Featured Articles

Nvidia Shield 2 shows up in AnTuTu

Nvidia Shield 2 shows up in AnTuTu

Nvidia’s original Shield console launched last summer to mixed reviews. It went on sale in the US and so far Nvidia…

AMD CSO John Byrne talks ARM

AMD CSO John Byrne talks ARM

We had a chance to talk about AMD’s upcoming products with John Byrne, Chief Sales Officer, AMD. We covered a number…

AMD Chief Sales Officer thinks GPU leadership is critical

AMD Chief Sales Officer thinks GPU leadership is critical

We had a chance to talk to John Byrne who spent the last two years as Senior Vice President and Chief…

OpenPlus One $299 5.5-inch Full HD phone

OpenPlus One $299 5.5-inch Full HD phone

OnePlus is one of the few small companies that might disrupt the Android phone market, dominated by giant outfits like Samsung.…

KFA2 GTX 780 Ti Hall Of Fame reviewed

KFA2 GTX 780 Ti Hall Of Fame reviewed

KFA2 gained a lot of overclocking experience with the GTX 780 Hall of Fame (HOF), which we had a chance to…

Frontpage Slideshow | Copyright © 2006-2010 orks, a business unit of Nuevvo Webware Ltd.
Monday, 11 October 2010 10:45

Point of View / TGT GTX 480 Beast reviewed

Written by Sanjin Rados

Review: GTX 480 Beast is the fastest Fermi around

Today we’ll finish up our talk on GTX 480 Beast, a card that’s anything but ordinary, which again isn’t a surprise considering that Point of View and TGT teams are behind it. GTX 480 Beast is special for its higher operating clocks, which means better performance as well as higher pricing. GTX 480 Beast card is already famous for its performance and we’re currently looking at the fastest factory-clocked GTX 480 card; GPU runs at 810MHz whereas GDDR5 memory runs at 950MHz (3800MHz effectively). Unfortunately, the price of €661 will definitely make some users reconsider a purchase. Note however that the card comes significantly overclocked, has a water block that will do a world of good for cooling and noise levels and to top it all off, it’s covered by warranty.  

Point of View / TGT recently started their overclocking endeavors, and already the Beast series is proudly sitting as the fastest of all GTX 480 cards. Beast moniker is found only on the fastest, crème of the crop cards, whereas the slower ones come with Ultra Charged and Charged monikers. Note that only the GTX 480 Beast comes with a water block – the rest use reference cooling.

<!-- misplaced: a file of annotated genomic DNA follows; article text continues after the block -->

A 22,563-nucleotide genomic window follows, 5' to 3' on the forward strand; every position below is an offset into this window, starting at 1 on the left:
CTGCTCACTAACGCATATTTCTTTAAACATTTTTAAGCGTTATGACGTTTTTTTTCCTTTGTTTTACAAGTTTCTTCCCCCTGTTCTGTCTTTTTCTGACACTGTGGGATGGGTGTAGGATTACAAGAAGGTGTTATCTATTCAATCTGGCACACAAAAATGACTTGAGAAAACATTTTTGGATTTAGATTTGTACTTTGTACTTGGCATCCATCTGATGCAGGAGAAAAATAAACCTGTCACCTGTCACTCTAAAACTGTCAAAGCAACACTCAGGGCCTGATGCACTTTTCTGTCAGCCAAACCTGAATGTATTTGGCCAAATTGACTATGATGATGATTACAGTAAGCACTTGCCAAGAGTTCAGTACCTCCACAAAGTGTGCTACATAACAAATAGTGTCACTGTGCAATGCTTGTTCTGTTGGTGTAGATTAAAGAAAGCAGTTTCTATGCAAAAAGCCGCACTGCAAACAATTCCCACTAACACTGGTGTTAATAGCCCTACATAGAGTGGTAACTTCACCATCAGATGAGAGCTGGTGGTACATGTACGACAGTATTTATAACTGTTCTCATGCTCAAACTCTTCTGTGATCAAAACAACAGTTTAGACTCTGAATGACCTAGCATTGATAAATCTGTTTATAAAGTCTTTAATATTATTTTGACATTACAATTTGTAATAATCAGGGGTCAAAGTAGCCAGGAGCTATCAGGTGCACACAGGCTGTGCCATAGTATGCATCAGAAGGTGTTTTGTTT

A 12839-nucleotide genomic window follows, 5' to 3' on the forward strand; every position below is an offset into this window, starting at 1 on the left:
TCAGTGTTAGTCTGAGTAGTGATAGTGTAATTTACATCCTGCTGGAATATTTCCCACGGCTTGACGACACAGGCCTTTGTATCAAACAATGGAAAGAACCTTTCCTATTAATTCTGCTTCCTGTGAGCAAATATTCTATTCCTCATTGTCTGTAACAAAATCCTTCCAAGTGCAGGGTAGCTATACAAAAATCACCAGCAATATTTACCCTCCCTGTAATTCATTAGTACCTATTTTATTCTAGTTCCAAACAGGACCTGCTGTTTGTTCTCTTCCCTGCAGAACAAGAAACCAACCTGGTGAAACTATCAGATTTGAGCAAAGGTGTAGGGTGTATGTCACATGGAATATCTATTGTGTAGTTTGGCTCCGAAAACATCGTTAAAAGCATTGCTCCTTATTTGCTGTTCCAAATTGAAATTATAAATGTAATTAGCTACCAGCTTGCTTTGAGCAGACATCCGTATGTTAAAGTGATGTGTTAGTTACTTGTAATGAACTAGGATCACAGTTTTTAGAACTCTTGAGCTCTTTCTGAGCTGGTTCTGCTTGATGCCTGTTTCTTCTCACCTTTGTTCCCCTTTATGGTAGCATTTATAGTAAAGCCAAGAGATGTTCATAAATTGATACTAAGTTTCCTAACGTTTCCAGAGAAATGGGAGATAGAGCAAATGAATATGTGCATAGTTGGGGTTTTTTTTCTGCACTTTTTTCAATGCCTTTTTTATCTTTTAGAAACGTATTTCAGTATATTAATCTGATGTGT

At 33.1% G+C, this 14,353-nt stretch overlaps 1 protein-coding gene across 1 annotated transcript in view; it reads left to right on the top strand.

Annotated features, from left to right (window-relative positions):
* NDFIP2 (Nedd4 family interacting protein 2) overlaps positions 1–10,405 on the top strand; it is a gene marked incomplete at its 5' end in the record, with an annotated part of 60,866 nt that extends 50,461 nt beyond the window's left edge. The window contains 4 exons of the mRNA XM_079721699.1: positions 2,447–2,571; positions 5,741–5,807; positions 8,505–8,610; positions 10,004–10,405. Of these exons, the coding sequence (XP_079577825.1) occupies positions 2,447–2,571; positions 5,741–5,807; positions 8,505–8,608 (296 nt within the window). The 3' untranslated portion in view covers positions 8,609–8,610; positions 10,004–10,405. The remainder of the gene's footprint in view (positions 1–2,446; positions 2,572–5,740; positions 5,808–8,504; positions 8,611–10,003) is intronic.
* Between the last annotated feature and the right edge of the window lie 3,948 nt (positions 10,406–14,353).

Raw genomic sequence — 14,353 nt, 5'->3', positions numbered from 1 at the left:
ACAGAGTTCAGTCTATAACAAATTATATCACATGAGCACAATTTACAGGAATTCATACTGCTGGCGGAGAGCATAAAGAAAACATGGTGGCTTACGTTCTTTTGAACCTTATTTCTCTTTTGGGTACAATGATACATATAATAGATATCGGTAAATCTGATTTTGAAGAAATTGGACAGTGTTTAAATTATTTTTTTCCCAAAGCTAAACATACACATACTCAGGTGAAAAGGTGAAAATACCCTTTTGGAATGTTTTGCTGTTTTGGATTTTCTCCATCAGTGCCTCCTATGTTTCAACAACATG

GTX 480 card was announced more than six months ago, so Point of View / TGT perhaps comes a bit late. On the other hand, since TGT team is only warming up, we’re anxious to see their future products arriving in time, which was the case with GTX 460 Beast/Ultra Charged/Charged cards.

Point of View / TGT GTX 480 Beast uses Innovatek’s water cooling block – Cool-Matic GTX 480. You can purchase this block separately for €199, and it has been specially designed for cooling GTX 480 cards. Furthermore, Cool-Matic will not only take care of cooling the GPU, but the memory and power circuitry as well. We’ve already heard rumors about Cool-Matic GTX 480, but it appears like Innovatek hesitated because of low demand for GTX 480 water blocks. Fortunately, it seems like orders from Point of View / TGT have remedied that and played a significant role in launching the product.

Cool-Matic GTX 480 cooler has 137 parts (including the screws) and is in direct contact with the PCB at no less than 59 points.

Innovatek uses the new Injektor PRO technology making the water block internals more complex, but in turn providing improved cooling performance. On its own, Cool-Matic GTX 480 costs about €199 although when we first wrote about GTX 480 a few weeks ago, it was listed on Innovatek’s page with a €189 price tag. 

GTX 480 Beast is a dual slot card, and the following picture clearly shows that the water block is more than one slot wide.

Just like the reference card, the GTX 480 Beast is powered via one 6-pin and one 8-pin connector.

  • «
  •  Start 
  •  Prev 
  •  1 
  •  2 
  •  3 
  •  4 
  •  5 
  •  6 
  •  7 
  •  8 
  •  9 
  •  10 
  •  Next 
  •  End 
  • »
(Page 1 of 11)
Last modified on Monday, 11 October 2010 14:34
blog comments powered by Disqus


+1 #1 Nerdmaster 2010-10-11 14:33
I am curious if it can beat Cayaman. Probably will be on par! (but Cayaman will cost 100 - 200 bucks less for sure)
0 #2 Dev 2010-10-11 18:36
NV needs some new powerful cards with 104 architect to compete.......
btw i was thinking 2 c some overclocked performance benchmark as well ...
+1 #3 thomasg 2010-10-12 03:54
Does it come with the radiator/water pump, or do you gotta have your own?
+1 #4 blandead 2010-10-12 05:51
Quoting thomasg:
Does it come with the radiator/water pump, or do you gotta have your own?

of course not... you have to have that in first place to buy a watercooled edition card. just comes with the plate for gpu. Those alone usually cost a lot. I don't see anything special about this besides a waste of money. New generation is coming out soon. I'd wait for 28nm if going with Nvidia then they could probably do wonders, but they are just stuck right now. Point of View / TGT seems like a great company though I would love to see what they do with next-gen NV cards.
0 #5 thomasg 2010-10-13 15:41
Well it would have been a deal for a whole self-contained water-cooled card. They do make water-cooled cards like that, but if this one isn't, it just isn't worth the price premium.

To be able to post comments please log-in with Disqus


Facebook activity

Latest Commented Articles

Recent Comments